A Debut With a Proustian Touch.

Paul Huang making his New York debut at Merkin Concert Hall, accompanied by Jessica Osborne
Ruby Washington

The violinist Paul Huang’s Francophile New York recital debut on Tuesday evening at Merkin Concert Hall had an unlikely literary connection.

At one point in Proust’s “In Search of Lost Time,” Charles Swann remembers Vinteuil’s sonata for violin and piano, a work inextricable in his mind from his love for Odette.

“Below the delicate line of the violin part,” he recalls, “slender but robust, compact and commanding, he had suddenly become aware of the mass of the piano part beginning to emerge in a sort of liquid rippling of sound.”

Proust later suggested that the fictional Vinteuil’s sonata was inspired by a real work, perhaps Saint-Saëns’s Sonata No. 1 in D minor, which the author had heard in a recital and loved. The “little phrase” that Proust describes in Vinteuil’s sonata, the one that emerges over the piano’s rippling, may well be the second theme of Saint-Saëns’s first movement.

When Mr. Huang, 22, played the Saint-Saëns sonata on Tuesday with the pianist Jessica Osborne, under the auspices of the venerable Young Concert Artists series, his sound was not far from the “slender but robust, compact and commanding” tone described by Proust. He sounds like a wire filament: lithe but with a metallic bite — even, in intense moments, a satisfying squeal of vehemence.

In a program note Mr. Huang wrote that French music, which dominated the program, held particular appeal for him, and he plays that repertory with sensitivity, a range of color and a light touch. (The opener, Beethoven’s Sonata No. 8 in G, seemed out of place, a remnant of the convention that a debut recital must include a canonical Classical or early Romantic selection; there was no reason for the recital not to be entirely French.)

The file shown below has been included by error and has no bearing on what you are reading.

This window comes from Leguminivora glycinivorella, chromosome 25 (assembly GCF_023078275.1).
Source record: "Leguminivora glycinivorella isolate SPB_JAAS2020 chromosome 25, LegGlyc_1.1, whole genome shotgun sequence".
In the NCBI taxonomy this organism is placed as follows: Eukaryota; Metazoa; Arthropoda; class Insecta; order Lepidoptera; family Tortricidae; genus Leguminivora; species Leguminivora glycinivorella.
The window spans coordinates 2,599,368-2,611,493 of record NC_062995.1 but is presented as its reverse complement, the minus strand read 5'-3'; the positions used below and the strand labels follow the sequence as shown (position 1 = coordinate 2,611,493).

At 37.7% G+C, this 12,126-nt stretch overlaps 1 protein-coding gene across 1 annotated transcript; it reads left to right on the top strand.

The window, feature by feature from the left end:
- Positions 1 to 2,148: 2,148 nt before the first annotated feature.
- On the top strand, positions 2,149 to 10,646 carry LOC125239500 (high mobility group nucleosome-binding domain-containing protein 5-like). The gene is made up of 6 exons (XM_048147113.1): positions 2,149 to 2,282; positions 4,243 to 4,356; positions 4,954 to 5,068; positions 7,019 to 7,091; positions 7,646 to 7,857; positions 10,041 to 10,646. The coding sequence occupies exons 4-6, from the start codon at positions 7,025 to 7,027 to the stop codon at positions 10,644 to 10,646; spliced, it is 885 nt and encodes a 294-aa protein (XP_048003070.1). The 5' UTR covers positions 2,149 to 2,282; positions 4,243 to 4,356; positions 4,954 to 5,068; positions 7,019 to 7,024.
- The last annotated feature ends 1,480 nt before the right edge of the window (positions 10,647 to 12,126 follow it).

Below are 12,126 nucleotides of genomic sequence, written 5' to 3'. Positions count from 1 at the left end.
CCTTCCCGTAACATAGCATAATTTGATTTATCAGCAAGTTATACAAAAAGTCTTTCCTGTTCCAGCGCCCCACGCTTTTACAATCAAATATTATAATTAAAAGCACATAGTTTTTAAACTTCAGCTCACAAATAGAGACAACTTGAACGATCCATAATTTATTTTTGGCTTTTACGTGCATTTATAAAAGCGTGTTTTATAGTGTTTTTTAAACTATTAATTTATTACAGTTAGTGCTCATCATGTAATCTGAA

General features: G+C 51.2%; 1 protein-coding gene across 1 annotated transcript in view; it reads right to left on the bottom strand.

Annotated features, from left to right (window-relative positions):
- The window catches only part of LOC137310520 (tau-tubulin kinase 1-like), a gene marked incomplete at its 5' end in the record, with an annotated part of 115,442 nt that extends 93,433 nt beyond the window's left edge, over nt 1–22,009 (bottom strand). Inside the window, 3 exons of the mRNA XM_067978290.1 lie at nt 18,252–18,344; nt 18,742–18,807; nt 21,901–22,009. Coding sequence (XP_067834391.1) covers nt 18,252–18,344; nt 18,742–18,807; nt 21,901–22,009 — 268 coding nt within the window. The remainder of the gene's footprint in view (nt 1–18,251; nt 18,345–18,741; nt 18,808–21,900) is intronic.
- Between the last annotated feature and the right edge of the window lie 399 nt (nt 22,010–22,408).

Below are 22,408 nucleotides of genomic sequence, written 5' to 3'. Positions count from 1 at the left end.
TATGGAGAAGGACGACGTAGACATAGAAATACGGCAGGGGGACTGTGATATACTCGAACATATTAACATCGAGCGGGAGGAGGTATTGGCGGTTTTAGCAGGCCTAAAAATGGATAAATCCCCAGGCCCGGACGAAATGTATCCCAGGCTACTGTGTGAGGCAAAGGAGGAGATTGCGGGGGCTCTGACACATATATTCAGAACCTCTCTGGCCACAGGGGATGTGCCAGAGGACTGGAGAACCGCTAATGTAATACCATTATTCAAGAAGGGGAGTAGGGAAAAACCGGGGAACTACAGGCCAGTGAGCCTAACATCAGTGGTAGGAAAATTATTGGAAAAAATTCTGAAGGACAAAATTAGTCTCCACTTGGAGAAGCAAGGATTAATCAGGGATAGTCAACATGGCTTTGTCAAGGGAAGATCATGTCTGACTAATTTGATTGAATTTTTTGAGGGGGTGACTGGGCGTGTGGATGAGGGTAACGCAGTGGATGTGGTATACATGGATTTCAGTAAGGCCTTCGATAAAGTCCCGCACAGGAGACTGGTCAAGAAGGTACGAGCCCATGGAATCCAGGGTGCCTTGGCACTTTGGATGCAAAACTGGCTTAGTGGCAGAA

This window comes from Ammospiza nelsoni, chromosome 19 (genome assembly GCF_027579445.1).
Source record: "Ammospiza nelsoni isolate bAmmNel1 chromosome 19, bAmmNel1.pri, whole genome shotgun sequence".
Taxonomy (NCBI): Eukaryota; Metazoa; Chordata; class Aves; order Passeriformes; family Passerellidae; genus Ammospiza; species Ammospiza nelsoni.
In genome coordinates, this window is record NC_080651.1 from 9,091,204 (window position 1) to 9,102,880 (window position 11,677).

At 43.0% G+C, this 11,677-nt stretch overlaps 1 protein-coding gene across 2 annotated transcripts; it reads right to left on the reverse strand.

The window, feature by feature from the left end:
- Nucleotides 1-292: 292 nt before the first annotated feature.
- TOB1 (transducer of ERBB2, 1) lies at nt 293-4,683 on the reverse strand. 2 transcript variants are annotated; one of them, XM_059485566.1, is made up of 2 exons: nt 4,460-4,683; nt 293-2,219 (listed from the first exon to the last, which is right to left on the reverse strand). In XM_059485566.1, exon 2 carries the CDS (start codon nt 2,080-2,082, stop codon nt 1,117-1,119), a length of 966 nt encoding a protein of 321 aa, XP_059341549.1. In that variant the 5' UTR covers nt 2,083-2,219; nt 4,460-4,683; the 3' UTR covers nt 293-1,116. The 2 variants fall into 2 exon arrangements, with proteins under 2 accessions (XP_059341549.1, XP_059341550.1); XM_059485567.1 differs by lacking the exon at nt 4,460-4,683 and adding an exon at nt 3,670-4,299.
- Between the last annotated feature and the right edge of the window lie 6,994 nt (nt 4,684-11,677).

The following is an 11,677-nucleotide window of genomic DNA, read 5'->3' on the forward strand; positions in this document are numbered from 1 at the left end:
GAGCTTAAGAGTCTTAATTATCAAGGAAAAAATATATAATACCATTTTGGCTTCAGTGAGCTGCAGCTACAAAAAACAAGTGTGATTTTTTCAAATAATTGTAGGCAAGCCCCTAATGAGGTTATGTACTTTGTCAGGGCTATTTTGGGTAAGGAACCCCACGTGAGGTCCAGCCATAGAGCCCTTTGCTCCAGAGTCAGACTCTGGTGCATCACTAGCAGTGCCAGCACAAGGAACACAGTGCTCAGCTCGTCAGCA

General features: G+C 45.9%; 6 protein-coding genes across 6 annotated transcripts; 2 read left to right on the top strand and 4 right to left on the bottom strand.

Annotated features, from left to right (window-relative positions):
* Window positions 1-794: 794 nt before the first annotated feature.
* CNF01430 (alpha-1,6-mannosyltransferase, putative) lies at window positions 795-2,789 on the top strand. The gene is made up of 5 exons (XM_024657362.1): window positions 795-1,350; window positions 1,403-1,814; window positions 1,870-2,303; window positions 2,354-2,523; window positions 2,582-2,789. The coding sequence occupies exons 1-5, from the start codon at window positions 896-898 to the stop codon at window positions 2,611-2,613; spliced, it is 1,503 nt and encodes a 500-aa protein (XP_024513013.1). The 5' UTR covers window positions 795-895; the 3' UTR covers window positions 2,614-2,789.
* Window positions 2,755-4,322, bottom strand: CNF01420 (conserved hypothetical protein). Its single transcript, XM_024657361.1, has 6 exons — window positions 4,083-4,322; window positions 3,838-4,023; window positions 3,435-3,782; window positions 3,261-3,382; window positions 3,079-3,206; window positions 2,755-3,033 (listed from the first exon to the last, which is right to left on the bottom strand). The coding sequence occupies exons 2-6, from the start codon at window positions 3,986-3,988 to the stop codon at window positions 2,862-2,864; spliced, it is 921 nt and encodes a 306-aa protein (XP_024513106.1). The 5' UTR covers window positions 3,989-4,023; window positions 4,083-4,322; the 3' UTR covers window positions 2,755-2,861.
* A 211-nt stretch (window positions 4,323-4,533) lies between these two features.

Mr. Huang sounded sweet and assured throughout, from his perfectly balanced, lucid double-stops in Ysaÿe’s Sonata No. 3 in D minor for solo violin to the confident mixture of cool and soulfulness in both Messiaen’s “Theme and Variations” and Ravel’s tranquil, twinkling “Pièce en forme de Habanera.”

Two works by Debussy, the smoky slow waltz “La plus que lente” and the gentle song “Beau soir,” highlighted Mr. Huang’s subtlety, his sense of how to shape the line dramatically but without exaggeration.

Even his moments of virtuosic showmanship felt earned and natural. The fantasy on themes from Bizet’s “Carmen” that Mr. Huang chose, the film composer Franz Waxman’s rather dull version, is less sparkling than, say, Sarasate’s. But when it heats up near the end, Mr. Huang was ready with finger-bending agility and more of those gorgeous double-stops.

Zachary WoolfeThe New York Times